Last Updated : 09 March 2011 at 17:50 IST
Will China use its $3 trillion foreign exchange reserves to buy more gold?
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The risk of contagion in the eurozone has clearly not gone away and this is another primary factor supporting gold above the $1,400/oz and the €1,000/oz level. The charts contradict those who simplistically call gold a bubble with gold having seen a period of correction and consolidation since November last year and looking like it is ready to break out and challenge new highs above $1,500/oz and EUR1,100/oz in the coming weeks.
Gold in Japanese yen has continued its gradual rise and has reached multi-year nominal highs at 119,000 yen per ounce. Gold in yen remains a long way from the nominal high of 160,000 yen per ounce seen in February 1980. This is likely a leading indicator that Japan’s deflation may be morphing into stagflation and the yen’s safe haven status is likely to be as questioned as the dollar’s in the months ahead.
While oil prices came off somewhat they remain near recent highs and uncertainty in Libya and in Saudi Arabia (where there are concerns about the coming ‘Day of Rage’ on Friday) will likely see oil remain robust with sell offs being shallow and short.
The likelihood that the People’s Bank of China is increasing and will continue to increase its gold reserves and the percentage of foreign exchange reserves held in gold, was seen in comments by Li Yining, an influential Chinese economic adviser, yesterday.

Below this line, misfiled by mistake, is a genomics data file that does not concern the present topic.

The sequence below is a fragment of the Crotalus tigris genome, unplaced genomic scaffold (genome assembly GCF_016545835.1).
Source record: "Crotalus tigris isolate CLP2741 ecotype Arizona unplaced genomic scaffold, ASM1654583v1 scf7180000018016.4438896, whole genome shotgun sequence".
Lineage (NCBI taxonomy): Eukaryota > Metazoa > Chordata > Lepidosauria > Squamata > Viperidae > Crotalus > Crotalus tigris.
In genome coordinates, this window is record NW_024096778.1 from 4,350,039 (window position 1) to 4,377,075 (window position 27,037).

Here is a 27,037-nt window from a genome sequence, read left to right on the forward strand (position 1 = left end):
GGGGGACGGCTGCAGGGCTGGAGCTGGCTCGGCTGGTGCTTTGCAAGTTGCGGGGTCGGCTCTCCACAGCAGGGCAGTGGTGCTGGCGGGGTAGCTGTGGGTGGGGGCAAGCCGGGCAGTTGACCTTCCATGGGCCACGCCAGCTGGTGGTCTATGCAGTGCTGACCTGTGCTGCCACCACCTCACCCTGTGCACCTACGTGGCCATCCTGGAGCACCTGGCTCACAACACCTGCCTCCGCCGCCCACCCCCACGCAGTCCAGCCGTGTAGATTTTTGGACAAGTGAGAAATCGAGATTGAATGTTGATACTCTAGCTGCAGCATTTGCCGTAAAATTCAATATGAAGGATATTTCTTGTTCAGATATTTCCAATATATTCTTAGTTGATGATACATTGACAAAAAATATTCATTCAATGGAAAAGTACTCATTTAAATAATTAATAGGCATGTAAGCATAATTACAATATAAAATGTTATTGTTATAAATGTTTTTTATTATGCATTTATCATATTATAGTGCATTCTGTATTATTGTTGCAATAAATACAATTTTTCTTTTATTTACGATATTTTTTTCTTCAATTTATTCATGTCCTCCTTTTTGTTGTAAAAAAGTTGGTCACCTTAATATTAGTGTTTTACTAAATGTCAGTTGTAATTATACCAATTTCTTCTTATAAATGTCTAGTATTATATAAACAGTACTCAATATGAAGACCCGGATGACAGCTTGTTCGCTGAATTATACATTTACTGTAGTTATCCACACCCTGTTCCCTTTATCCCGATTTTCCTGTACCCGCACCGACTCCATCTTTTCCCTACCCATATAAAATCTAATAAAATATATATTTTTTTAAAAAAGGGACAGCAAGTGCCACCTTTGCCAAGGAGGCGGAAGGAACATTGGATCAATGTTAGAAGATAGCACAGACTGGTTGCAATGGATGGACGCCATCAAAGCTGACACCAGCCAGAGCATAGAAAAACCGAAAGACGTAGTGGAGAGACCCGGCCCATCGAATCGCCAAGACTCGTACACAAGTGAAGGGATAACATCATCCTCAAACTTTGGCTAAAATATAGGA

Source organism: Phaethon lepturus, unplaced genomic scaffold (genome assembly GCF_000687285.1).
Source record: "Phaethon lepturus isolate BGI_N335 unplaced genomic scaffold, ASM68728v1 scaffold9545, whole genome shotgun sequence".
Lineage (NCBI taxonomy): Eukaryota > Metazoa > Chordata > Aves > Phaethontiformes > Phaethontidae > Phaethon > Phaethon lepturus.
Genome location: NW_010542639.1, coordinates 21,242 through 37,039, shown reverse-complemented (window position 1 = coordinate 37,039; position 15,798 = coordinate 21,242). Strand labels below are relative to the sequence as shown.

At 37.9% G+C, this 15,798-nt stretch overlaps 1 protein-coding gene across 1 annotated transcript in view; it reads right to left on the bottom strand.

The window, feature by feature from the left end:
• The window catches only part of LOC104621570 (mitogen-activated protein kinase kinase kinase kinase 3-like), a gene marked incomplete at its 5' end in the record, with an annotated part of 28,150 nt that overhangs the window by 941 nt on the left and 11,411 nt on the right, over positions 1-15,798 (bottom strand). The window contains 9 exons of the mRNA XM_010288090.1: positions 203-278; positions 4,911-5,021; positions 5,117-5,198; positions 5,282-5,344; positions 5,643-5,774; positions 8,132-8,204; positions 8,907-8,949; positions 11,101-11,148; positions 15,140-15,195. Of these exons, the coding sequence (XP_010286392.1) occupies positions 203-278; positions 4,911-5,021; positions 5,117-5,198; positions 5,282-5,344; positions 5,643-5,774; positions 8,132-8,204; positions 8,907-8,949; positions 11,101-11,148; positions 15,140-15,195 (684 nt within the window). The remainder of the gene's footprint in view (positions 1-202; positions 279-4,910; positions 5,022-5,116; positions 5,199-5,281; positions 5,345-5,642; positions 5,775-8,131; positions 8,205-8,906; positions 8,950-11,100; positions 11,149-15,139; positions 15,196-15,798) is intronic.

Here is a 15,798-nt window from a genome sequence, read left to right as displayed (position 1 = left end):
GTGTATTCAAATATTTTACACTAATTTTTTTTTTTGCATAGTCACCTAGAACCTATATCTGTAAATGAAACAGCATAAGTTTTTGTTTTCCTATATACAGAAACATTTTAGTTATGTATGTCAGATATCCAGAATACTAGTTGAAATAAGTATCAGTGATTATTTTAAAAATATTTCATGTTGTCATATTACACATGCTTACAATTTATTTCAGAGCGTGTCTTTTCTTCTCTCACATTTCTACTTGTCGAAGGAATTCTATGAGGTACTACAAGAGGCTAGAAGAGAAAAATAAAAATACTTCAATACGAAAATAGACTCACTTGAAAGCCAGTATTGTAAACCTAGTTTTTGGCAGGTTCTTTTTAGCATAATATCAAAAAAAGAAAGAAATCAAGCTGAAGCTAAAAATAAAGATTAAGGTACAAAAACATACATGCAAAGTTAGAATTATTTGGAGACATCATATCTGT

He said that China should use some of its close to $3 trillion foreign exchange reserves to buy more gold, and should use the precious metal to hedge against risks of foreign currency devaluations. Reuters reported the story this morning (Reuters Africa) and Bloomberg had a very brief news story yesterday.
"China should increase its gold reserves appropriately, and China must take every chance to buy, especially when gold prices fall," Li was quoted by the official Xinhua news agency as saying.
China does not disclose its gold reserves figures (neither on a monthly, quarterly or annual basis) but is likely quietly accumulating and will announce in the coming years that its reserves have risen from 1,054 tonnes, which is very low when compared to the Federal Reserve’s, to over 8,100 tonnes.
Gold’s recent and continuing robustness indicates that the ‘Beijing put’ is supporting the market on all sell offs and will likely continue to do so for the foreseeable future.
The Chinese are too shrewd to ‘telegraph’ their intentions to accumulate much larger gold reserves and will announce the ‘news’ when they are ready.
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